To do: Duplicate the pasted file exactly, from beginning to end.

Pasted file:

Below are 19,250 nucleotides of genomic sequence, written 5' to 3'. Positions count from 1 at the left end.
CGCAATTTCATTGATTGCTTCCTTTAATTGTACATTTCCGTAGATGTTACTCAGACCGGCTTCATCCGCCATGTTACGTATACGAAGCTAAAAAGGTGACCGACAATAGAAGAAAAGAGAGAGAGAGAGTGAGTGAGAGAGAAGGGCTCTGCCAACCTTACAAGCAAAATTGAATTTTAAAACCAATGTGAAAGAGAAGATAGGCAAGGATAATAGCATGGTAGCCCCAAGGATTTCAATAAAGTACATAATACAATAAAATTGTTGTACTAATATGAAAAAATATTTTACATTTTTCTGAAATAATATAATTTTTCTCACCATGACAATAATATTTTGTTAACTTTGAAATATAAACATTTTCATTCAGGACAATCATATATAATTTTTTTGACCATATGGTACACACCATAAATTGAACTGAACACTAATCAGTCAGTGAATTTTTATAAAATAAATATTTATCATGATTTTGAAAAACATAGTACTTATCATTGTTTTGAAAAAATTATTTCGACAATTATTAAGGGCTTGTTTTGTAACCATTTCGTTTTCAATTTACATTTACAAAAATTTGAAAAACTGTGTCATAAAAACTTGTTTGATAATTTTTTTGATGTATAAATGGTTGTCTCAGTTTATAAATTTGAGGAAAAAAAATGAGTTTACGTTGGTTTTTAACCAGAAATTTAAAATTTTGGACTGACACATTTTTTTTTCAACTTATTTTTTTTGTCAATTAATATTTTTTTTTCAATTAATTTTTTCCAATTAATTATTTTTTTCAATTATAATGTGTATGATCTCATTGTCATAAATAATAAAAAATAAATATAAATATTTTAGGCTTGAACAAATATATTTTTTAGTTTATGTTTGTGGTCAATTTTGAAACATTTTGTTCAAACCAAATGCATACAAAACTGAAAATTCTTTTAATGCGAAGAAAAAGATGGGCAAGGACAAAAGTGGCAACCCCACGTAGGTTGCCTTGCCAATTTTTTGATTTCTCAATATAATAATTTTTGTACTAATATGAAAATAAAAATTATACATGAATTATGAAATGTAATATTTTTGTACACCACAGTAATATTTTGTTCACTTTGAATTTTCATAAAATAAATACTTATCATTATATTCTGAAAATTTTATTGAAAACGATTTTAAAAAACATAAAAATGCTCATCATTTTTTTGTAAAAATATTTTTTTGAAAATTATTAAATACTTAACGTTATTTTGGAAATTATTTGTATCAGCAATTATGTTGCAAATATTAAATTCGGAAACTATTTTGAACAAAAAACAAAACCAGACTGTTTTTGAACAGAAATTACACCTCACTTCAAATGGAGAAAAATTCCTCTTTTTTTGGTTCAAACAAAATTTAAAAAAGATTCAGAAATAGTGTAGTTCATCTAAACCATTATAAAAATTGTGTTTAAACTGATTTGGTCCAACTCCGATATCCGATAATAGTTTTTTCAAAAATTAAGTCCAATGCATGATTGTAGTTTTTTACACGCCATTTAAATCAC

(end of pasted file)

Below are 19,250 nucleotides of genomic sequence, written 5' to 3'. Positions count from 1 at the left end.
CGCAATTTCATTGATTGCTTCCTTTAATTGTACATTTCCGTAGATGTTACTCAGACCGGCTTCATCCGCCATGTTACGTATACGAAGCTAAAAAGGTGACCGACAATAGAAGAAAAGAGAGAGAGAGAGTGAGTGAGAGAGAAGGGCTCTGCCAACCTTACAAGCAAAATTGAATTTTAAAACCAATGTGAAAGAGAAGATAGGCAAGGATAATAGCATGGTAGCCCCAAGGATTTCAATAAAGTACATAATACAATAAAATTGTTGTACTAATATGAAAAAATATTTTACATTTTTCTGAAATAATATAATTTTTCTCACCATGACAATAATATTTTGTTAACTTTGAAATATAAACATTTTCATTCAGGACAATCATATATAATTTTTTTGACCATATGGTACACACCATAAATTGAACTGAACACTAATCAGTCAGTGAATTTTTATAAAATAAATATTTATCATGATTTTGAAAAACATAGTACTTATCATTGTTTTGAAAAAATTATTTCGACAATTATTAAGGGCTTGTTTTGTAACCATTTCGTTTTCAATTTACATTTACAAAAATTTGAAAAACTGTGTCATAAAAACTTGTTTGATAATTTTTTTGATGTATAAATGGTTGTCTCAGTTTATAAATTTGAGGAAAAAAAATGAGTTTACGTTGGTTTTTAACCAGAAATTTAAAATTTTGGACTGACACATTTTTTTTTCAACTTATTTTTTTTGTCAATTAATATTTTTTTTTCAATTAATTTTTTCCAATTAATTATTTTTTTCAATTATAATGTGTATGATCTCATTGTCATAAATAATAAAAAATAAATATAAATATTTTAGGCTTGAACAAATATATTTTTTAGTTTATGTTTGTGGTCAATTTTGAAACATTTTGTTCAAACCAAATGCATACAAAACTGAAAATTCTTTTAATGCGAAGAAAAAGATGGGCAAGGACAAAAGTGGCAACCCCACGTAGGTTGCCTTGCCAATTTTTTGATTTCTCAATATAATAATTTTTGTACTAATATGAAAATAAAAATTATACATGAATTATGAAATGTAATATTTTTGTACACCACAGTAATATTTTGTTCACTTTGAATTTTCATAAAATAAATACTTATCATTATATTCTGAAAATTTTATTGAAAACGATTTTAAAAAACATAAAAATGCTCATCATTTTTTTGTAAAAATATTTTTTTGAAAATTATTAAATACTTAACGTTATTTTGGAAATTATTTGTATCAGCAATTATGTTGCAAATATTAAATTCGGAAACTATTTTGAACAAAAAACAAAACCAGACTGTTTTTGAACAGAAATTACACCTCACTTCAAATGGAGAAAAATTCCTCTTTTTTTGGTTCAAACAAAATTTAAAAAAGATTCAGAAATAGTGTAGTTCATCTAAACCATTATAAAAATTGTGTTTAAACTGATTTGGTCCAACTCCGATATCCGATAATAGTTTTTTCAAAAATTAAGTCCAATGCATGATTGTAGTTTTTTACACGCCATTTAAATCAC